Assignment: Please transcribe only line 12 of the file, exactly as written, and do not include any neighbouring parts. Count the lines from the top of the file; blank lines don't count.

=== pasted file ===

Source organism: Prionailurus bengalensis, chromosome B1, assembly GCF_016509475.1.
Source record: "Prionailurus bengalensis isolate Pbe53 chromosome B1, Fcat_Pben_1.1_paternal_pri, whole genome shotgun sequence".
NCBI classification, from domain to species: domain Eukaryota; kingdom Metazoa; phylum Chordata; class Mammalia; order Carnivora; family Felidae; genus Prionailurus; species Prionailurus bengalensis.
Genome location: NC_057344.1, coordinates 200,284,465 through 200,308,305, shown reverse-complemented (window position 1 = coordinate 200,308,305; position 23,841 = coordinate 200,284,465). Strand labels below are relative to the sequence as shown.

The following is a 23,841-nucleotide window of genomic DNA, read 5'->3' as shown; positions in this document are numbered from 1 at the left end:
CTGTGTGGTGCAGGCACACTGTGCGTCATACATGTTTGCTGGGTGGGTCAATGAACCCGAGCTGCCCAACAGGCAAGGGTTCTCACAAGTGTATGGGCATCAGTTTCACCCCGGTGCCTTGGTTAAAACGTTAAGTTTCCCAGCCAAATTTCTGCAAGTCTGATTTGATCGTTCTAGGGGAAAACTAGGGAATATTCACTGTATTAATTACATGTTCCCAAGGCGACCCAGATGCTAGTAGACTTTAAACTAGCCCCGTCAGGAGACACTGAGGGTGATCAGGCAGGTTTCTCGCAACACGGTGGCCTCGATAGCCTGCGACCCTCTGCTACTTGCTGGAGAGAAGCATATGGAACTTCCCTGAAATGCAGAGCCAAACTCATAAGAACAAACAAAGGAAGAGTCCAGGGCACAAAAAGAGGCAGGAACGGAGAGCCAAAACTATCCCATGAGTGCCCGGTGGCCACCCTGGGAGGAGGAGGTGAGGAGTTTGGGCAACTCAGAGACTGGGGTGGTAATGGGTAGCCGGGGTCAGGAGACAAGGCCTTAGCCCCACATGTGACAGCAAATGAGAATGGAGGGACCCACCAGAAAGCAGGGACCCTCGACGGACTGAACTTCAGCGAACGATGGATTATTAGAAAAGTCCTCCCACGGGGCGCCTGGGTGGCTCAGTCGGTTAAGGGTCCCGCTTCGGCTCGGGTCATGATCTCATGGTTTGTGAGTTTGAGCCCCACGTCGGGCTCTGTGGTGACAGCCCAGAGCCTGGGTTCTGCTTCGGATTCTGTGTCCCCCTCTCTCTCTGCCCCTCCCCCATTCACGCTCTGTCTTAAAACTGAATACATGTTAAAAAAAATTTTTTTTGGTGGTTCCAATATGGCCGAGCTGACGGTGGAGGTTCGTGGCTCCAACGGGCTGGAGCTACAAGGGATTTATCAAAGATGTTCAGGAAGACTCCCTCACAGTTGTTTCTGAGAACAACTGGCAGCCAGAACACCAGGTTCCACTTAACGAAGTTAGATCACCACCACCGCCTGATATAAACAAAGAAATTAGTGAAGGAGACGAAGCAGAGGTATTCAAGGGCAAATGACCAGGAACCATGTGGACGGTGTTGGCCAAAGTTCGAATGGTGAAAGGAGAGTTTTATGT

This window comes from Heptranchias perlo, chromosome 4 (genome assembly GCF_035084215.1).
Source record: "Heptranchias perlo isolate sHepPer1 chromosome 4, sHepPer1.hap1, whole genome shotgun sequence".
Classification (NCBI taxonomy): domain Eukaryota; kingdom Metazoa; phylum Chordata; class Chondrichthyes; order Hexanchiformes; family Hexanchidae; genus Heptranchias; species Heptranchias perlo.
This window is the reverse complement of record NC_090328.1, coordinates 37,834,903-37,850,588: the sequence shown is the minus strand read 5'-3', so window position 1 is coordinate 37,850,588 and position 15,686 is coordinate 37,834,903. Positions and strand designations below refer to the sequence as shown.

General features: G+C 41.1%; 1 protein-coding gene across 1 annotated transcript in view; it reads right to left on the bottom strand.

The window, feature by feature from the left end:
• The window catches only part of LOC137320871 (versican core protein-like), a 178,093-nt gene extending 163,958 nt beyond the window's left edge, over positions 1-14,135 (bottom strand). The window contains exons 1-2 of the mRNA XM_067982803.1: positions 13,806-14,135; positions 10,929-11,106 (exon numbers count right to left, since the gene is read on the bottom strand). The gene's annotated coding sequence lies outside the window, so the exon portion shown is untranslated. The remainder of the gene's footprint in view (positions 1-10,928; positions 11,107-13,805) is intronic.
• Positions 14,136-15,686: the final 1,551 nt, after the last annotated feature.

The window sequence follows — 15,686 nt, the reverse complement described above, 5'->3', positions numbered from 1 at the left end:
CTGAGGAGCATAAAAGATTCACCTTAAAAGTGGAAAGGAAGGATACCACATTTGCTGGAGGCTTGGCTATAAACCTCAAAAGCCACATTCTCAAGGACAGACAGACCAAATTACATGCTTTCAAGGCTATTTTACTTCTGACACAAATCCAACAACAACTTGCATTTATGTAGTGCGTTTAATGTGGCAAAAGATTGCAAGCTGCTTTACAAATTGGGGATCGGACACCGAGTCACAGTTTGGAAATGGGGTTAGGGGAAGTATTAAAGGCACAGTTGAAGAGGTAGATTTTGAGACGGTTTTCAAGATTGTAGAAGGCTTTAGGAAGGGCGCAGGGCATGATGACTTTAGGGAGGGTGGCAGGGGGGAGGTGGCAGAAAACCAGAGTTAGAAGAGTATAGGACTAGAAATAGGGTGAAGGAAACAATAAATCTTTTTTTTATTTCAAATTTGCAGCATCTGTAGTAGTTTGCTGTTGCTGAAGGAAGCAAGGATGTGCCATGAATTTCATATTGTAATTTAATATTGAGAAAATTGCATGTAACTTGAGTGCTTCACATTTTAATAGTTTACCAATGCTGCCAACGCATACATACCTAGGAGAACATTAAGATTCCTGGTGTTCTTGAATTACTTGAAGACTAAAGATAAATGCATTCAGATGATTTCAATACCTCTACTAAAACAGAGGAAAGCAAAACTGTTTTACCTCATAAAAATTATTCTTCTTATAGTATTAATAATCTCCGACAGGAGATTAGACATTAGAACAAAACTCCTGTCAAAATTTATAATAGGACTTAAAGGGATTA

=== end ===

The window, feature by feature from the left end: